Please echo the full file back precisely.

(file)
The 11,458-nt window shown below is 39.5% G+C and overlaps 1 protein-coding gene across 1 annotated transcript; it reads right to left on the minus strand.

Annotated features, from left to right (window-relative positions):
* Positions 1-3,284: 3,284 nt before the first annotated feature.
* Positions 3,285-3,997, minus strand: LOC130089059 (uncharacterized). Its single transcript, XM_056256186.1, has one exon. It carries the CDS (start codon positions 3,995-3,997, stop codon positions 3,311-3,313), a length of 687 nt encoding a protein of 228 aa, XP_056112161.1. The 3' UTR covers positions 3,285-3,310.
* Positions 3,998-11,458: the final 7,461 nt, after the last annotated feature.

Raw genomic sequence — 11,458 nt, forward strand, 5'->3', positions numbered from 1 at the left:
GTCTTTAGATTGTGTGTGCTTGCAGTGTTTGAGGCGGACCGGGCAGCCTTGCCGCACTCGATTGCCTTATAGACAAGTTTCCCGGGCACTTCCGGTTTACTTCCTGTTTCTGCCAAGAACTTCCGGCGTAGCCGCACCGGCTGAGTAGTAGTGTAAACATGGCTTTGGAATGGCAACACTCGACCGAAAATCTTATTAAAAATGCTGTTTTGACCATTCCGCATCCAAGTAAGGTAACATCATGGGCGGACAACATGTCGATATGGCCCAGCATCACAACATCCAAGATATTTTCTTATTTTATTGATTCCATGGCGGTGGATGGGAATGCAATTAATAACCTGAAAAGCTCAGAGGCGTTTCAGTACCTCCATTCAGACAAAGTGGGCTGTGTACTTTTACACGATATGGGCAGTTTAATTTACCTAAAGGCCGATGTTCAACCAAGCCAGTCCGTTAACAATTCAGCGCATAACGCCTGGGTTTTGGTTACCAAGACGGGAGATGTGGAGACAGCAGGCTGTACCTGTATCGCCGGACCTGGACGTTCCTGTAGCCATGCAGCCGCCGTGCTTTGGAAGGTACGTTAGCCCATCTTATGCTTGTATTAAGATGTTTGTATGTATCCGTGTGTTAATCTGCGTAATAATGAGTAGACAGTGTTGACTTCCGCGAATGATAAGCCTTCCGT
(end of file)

The 11,458-nt window shown below is 39.5% G+C and overlaps 1 protein-coding gene across 1 annotated transcript; it reads right to left on the minus strand.

Annotated features, from left to right (window-relative positions):
* Positions 1-3,284: 3,284 nt before the first annotated feature.
* Positions 3,285-3,997, minus strand: LOC130089059 (uncharacterized). Its single transcript, XM_056256186.1, has one exon. It carries the CDS (start codon positions 3,995-3,997, stop codon positions 3,311-3,313), a length of 687 nt encoding a protein of 228 aa, XP_056112161.1. The 3' UTR covers positions 3,285-3,310.
* Positions 3,998-11,458: the final 7,461 nt, after the last annotated feature.

Raw genomic sequence — 11,458 nt, forward strand, 5'->3', positions numbered from 1 at the left:
GTCTTTAGATTGTGTGTGCTTGCAGTGTTTGAGGCGGACCGGGCAGCCTTGCCGCACTCGATTGCCTTATAGACAAGTTTCCCGGGCACTTCCGGTTTACTTCCTGTTTCTGCCAAGAACTTCCGGCGTAGCCGCACCGGCTGAGTAGTAGTGTAAACATGGCTTTGGAATGGCAACACTCGACCGAAAATCTTATTAAAAATGCTGTTTTGACCATTCCGCATCCAAGTAAGGTAACATCATGGGCGGACAACATGTCGATATGGCCCAGCATCACAACATCCAAGATATTTTCTTATTTTATTGATTCCATGGCGGTGGATGGGAATGCAATTAATAACCTGAAAAGCTCAGAGGCGTTTCAGTACCTCCATTCAGACAAAGTGGGCTGTGTACTTTTACACGATATGGGCAGTTTAATTTACCTAAAGGCCGATGTTCAACCAAGCCAGTCCGTTAACAATTCAGCGCATAACGCCTGGGTTTTGGTTACCAAGACGGGAGATGTGGAGACAGCAGGCTGTACCTGTATCGCCGGACCTGGACGTTCCTGTAGCCATGCAGCCGCCGTGCTTTGGAAGGTACGTTAGCCCATCTTATGCTTGTATTAAGATGTTTGTATGTATCCGTGTGTTAATCTGCGTAATAATGAGTAGACAGTGTTGACTTCCGCGAATGATAAGCCTTCCGT